One reason could be that there is a natural fluctuation in weight during the menstrual cycle. Women typically gain 2 to 4 pounds prior to their menstrual period, and then lose these pounds after the period. Women on the stable hormone levels of birth control pills may not see this fluctuation and believe they have simply gained a few pounds. It should be reassuring that this weight is primarily increased fluid volume, not fat.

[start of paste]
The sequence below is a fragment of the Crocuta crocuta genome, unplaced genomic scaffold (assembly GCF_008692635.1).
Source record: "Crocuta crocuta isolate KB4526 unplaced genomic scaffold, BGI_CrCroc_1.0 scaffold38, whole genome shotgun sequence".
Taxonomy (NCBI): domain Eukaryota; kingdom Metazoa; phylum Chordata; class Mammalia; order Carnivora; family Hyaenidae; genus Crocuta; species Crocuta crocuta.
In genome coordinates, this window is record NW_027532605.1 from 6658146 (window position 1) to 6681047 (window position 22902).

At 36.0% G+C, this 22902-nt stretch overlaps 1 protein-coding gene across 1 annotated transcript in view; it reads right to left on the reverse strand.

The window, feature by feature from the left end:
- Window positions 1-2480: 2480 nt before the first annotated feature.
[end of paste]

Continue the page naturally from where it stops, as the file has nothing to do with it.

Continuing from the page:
Another biologically plausible explanation is related to the progestin in birth control pills. Women naturally make progesterone right before their menses. Another time in a woman's life where progesterone is the dominant female hormone is the first three months of pregnancy. Many women report increased appetite during these times. It is possible, but we don't have enough research to say for sure, that the continuous dose of progestin in birth control pills affects some, but not most, women by causing an increase in appetite. Of course, what she does with that appetite is up to her. If she increases her intake of vegetables and fruit, she's not likely to see weight gain. If she increases her intake of high calorie snack foods, her results may not be as good!